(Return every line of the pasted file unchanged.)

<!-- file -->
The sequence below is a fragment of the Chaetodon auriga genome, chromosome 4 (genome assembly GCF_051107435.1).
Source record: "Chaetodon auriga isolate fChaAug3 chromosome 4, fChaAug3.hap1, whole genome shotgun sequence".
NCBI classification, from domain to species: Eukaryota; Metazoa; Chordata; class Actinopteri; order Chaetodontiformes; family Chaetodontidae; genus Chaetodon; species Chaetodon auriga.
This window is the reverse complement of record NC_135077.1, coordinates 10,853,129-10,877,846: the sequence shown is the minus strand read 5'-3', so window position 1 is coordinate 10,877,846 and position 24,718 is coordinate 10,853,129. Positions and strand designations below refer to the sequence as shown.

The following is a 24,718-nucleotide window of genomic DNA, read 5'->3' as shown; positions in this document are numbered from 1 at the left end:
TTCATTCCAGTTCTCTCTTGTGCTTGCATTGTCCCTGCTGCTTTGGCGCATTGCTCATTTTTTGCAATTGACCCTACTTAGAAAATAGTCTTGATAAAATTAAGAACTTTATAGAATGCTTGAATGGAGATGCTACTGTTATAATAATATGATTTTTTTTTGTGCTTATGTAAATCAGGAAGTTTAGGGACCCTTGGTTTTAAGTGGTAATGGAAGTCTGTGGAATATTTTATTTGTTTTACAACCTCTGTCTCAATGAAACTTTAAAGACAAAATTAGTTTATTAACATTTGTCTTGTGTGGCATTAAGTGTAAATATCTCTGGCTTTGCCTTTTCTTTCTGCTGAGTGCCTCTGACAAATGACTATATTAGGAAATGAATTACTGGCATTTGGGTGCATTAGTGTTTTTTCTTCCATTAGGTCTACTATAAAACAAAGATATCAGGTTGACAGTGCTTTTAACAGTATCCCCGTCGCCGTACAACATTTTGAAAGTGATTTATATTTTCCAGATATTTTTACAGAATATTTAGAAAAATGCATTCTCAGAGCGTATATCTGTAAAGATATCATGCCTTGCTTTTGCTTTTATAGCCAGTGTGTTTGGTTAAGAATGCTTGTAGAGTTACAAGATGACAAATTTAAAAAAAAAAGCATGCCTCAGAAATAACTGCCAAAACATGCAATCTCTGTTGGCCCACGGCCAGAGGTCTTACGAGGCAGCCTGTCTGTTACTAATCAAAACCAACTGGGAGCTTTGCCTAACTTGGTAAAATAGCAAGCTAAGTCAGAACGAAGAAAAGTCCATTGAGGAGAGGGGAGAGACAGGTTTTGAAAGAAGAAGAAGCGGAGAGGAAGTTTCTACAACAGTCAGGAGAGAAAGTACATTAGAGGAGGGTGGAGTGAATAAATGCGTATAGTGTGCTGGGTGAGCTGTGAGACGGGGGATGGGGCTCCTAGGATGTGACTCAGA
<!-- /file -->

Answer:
The sequence below is a fragment of the Chaetodon auriga genome, chromosome 4 (genome assembly GCF_051107435.1).
Source record: "Chaetodon auriga isolate fChaAug3 chromosome 4, fChaAug3.hap1, whole genome shotgun sequence".
NCBI classification, from domain to species: Eukaryota; Metazoa; Chordata; class Actinopteri; order Chaetodontiformes; family Chaetodontidae; genus Chaetodon; species Chaetodon auriga.
This window is the reverse complement of record NC_135077.1, coordinates 10,853,129-10,877,846: the sequence shown is the minus strand read 5'-3', so window position 1 is coordinate 10,877,846 and position 24,718 is coordinate 10,853,129. Positions and strand designations below refer to the sequence as shown.

The following is a 24,718-nucleotide window of genomic DNA, read 5'->3' as shown; positions in this document are numbered from 1 at the left end:
TTCATTCCAGTTCTCTCTTGTGCTTGCATTGTCCCTGCTGCTTTGGCGCATTGCTCATTTTTTGCAATTGACCCTACTTAGAAAATAGTCTTGATAAAATTAAGAACTTTATAGAATGCTTGAATGGAGATGCTACTGTTATAATAATATGATTTTTTTTTGTGCTTATGTAAATCAGGAAGTTTAGGGACCCTTGGTTTTAAGTGGTAATGGAAGTCTGTGGAATATTTTATTTGTTTTACAACCTCTGTCTCAATGAAACTTTAAAGACAAAATTAGTTTATTAACATTTGTCTTGTGTGGCATTAAGTGTAAATATCTCTGGCTTTGCCTTTTCTTTCTGCTGAGTGCCTCTGACAAATGACTATATTAGGAAATGAATTACTGGCATTTGGGTGCATTAGTGTTTTTTCTTCCATTAGGTCTACTATAAAACAAAGATATCAGGTTGACAGTGCTTTTAACAGTATCCCCGTCGCCGTACAACATTTTGAAAGTGATTTATATTTTCCAGATATTTTTACAGAATATTTAGAAAAATGCATTCTCAGAGCGTATATCTGTAAAGATATCATGCCTTGCTTTTGCTTTTATAGCCAGTGTGTTTGGTTAAGAATGCTTGTAGAGTTACAAGATGACAAATTTAAAAAAAAAAGCATGCCTCAGAAATAACTGCCAAAACATGCAATCTCTGTTGGCCCACGGCCAGAGGTCTTACGAGGCAGCCTGTCTGTTACTAATCAAAACCAACTGGGAGCTTTGCCTAACTTGGTAAAATAGCAAGCTAAGTCAGAACGAAGAAAAGTCCATTGAGGAGAGGGGAGAGACAGGTTTTGAAAGAAGAAGAAGCGGAGAGGAAGTTTCTACAACAGTCAGGAGAGAAAGTACATTAGAGGAGGGTGGAGTGAATAAATGCGTATAGTGTGCTGGGTGAGCTGTGAGACGGGGGATGGGGCTCCTAGGATGTGACTCAGA